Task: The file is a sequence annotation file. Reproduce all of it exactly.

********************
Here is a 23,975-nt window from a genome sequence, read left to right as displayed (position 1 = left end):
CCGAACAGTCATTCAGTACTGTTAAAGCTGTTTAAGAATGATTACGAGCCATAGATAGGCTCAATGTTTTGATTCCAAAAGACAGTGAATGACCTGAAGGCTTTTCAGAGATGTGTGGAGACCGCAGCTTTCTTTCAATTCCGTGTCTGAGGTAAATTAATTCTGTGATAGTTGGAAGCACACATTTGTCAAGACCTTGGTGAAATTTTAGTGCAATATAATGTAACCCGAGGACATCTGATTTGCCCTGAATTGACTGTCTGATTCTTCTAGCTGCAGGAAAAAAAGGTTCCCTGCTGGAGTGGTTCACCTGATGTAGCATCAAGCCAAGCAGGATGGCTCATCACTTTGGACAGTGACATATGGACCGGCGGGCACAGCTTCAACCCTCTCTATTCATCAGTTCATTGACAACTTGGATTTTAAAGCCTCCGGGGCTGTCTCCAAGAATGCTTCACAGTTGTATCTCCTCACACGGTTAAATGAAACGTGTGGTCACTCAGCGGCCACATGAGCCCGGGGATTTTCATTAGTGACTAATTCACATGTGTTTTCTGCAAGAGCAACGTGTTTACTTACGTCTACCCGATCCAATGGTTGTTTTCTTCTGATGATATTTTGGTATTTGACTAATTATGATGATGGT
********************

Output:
Here is a 23,975-nt window from a genome sequence, read left to right as displayed (position 1 = left end):
CCGAACAGTCATTCAGTACTGTTAAAGCTGTTTAAGAATGATTACGAGCCATAGATAGGCTCAATGTTTTGATTCCAAAAGACAGTGAATGACCTGAAGGCTTTTCAGAGATGTGTGGAGACCGCAGCTTTCTTTCAATTCCGTGTCTGAGGTAAATTAATTCTGTGATAGTTGGAAGCACACATTTGTCAAGACCTTGGTGAAATTTTAGTGCAATATAATGTAACCCGAGGACATCTGATTTGCCCTGAATTGACTGTCTGATTCTTCTAGCTGCAGGAAAAAAAGGTTCCCTGCTGGAGTGGTTCACCTGATGTAGCATCAAGCCAAGCAGGATGGCTCATCACTTTGGACAGTGACATATGGACCGGCGGGCACAGCTTCAACCCTCTCTATTCATCAGTTCATTGACAACTTGGATTTTAAAGCCTCCGGGGCTGTCTCCAAGAATGCTTCACAGTTGTATCTCCTCACACGGTTAAATGAAACGTGTGGTCACTCAGCGGCCACATGAGCCCGGGGATTTTCATTAGTGACTAATTCACATGTGTTTTCTGCAAGAGCAACGTGTTTACTTACGTCTACCCGATCCAATGGTTGTTTTCTTCTGATGATATTTTGGTATTTGACTAATTATGATGATGGT